September 2011

Found 4 blog entries for September 2011.

Okay. Let's play show and tell. Have a look at this graph.

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What are we seeing? Proof that housing, as an investment, is less volatile than the stock market and highly competitive in terms of performance. Yeah. It jumped out at me, too when I received it this week in an email newsletter.

Here's the scenario. You buy into the SP500 or the Dow Jones Industrial Average OR you pick up a median-priced piece of residential real estate in January 2002.

The SP500 index is 106.4 while housing is 110 and the DIJA is 115.4. Even though housing is currently down 25 percent, it hasn't taken as rough a ride in terms of peaks and valleys as either of the other indices.

And in comparison to the current 25.3 percent drop in housing? From January to

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Although the Austin economy has proven itself to be almost recession proof, there are still investors who face problems going to the bank and getting approved for a loan. There can be a lot of reasons for that:

- You're coming out of a bankruptcy.

- You have cash and good income, but bad credit scores.

- Your portfolio of investment properties is too full.

In any of these situations, when you find a prime property and a willing seller and there's just not going to be a loan on the table, does that mean you're dead in the water? Not necessarily.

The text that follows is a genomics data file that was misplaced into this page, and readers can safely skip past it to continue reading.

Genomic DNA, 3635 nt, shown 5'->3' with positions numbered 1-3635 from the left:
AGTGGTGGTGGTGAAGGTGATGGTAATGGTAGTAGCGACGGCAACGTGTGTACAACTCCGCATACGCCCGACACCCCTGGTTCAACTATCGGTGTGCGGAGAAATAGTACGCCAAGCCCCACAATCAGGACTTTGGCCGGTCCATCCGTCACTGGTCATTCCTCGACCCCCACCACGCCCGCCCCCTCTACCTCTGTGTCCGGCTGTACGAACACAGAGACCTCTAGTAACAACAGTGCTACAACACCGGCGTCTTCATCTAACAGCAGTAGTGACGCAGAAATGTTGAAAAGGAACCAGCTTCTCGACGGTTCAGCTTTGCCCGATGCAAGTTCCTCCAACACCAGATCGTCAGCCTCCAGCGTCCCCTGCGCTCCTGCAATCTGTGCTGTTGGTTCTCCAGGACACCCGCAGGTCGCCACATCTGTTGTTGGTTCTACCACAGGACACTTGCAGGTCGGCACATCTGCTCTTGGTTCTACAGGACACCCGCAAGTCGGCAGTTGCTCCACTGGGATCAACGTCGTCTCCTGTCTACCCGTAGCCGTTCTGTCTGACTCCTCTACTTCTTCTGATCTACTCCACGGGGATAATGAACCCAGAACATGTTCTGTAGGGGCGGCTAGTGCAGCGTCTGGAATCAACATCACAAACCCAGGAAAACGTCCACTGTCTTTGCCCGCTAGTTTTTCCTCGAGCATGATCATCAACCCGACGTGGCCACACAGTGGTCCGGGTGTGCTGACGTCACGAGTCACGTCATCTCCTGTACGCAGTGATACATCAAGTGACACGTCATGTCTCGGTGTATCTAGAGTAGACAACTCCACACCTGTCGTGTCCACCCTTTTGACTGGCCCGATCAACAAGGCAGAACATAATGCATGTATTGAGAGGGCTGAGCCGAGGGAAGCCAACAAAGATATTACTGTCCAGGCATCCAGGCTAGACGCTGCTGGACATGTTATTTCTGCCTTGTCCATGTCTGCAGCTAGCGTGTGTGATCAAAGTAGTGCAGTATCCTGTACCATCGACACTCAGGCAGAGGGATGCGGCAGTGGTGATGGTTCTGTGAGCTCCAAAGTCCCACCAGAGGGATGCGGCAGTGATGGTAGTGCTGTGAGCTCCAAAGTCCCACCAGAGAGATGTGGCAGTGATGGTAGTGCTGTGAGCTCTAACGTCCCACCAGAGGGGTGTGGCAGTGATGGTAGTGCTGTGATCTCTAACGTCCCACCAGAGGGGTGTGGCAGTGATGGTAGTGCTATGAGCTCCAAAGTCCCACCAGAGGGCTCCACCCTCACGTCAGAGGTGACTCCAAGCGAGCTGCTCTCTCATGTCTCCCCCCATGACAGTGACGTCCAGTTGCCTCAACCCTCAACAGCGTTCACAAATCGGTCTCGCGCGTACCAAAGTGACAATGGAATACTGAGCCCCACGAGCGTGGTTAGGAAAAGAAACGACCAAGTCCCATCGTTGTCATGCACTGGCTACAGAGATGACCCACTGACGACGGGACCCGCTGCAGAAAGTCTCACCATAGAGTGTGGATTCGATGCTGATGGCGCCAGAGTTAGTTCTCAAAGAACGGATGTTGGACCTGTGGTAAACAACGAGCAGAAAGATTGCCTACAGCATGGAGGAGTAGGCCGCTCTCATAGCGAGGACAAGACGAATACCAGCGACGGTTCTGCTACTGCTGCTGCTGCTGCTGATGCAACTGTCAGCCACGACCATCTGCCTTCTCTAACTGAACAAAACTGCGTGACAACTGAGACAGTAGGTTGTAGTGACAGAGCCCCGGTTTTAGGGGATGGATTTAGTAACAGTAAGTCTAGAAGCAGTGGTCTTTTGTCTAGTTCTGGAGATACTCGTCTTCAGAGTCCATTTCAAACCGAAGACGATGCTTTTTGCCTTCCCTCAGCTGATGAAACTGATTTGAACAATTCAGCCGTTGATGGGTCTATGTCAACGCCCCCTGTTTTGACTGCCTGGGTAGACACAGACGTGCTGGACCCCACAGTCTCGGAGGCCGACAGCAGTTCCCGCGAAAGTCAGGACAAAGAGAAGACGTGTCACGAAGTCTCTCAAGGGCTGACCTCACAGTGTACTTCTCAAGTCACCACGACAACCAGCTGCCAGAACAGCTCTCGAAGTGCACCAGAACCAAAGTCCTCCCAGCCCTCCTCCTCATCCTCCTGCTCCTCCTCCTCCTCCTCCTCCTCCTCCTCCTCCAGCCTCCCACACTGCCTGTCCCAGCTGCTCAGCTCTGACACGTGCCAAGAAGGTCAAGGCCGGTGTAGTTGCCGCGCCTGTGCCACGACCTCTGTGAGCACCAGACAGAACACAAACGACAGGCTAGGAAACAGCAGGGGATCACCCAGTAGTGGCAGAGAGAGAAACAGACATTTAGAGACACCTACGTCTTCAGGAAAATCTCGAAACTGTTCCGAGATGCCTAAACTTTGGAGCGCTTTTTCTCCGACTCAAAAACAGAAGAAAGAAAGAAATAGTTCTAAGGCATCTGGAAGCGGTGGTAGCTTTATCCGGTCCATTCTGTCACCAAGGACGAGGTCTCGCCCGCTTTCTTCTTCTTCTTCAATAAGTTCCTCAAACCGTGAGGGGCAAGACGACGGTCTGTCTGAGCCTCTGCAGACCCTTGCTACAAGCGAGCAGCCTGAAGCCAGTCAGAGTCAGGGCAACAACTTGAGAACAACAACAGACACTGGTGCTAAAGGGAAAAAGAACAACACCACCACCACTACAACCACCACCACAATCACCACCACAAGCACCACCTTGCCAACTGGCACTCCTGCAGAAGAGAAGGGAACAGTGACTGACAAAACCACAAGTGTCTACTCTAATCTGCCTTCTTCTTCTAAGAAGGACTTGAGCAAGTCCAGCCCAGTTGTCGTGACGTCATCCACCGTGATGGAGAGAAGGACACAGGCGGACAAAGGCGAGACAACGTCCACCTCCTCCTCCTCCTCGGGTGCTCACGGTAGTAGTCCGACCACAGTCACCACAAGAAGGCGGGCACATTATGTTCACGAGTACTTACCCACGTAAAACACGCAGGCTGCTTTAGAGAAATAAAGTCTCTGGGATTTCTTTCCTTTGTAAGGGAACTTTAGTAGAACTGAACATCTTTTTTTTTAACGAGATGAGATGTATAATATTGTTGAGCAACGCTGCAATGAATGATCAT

In the 1980s investors could avail themselves of assumable loans until the banks figured out they were losing money because they weren't reaping all the fees associated with new loans. When that source

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Homework time, friends. On January 1, 2013 a new 3.8 percent tax will take effect on some investment income including real estate transactions. It's going to be important for you to clearly understand this tax, which is -- shock of shocks - complicated, which is why advise you to have a pow-wow with you own tax advisor.

I don't know about you, but I'm the kind of person who does better with real life examples. The National Association of REALTORS has put together a terrific brochure that outlines some scenarios in which the new tax will come into play. The link to the material is at the bottom of this post, but there are a few general things you'll want to keep in mind as you read.

First, where did this thing come from? It was passed by Congress in

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One of the bits of lingo you'll see tossed around in real estate investing is "1031 exchange." This is one of those topics that is as complicated as you let it be. Smart investors -- which is what we all try to be -- have smart accountants. If you don't have one of those guys? Go find one. That said. Here are the basics.

A "1031 exchange" is a federal tax designation. (Yeah, I know makes my eyes roll back in my head, too.) Essentially it allows you, the investor, to sell Property A and buy Property B without losing money to a capital gains tax. Normally, you'd be looking at 15%   loss on capital gains, so the exchange lets you hold on to more money to keep your investment (aka property) portfolio afloat.

The requirements to qualify for a 1031

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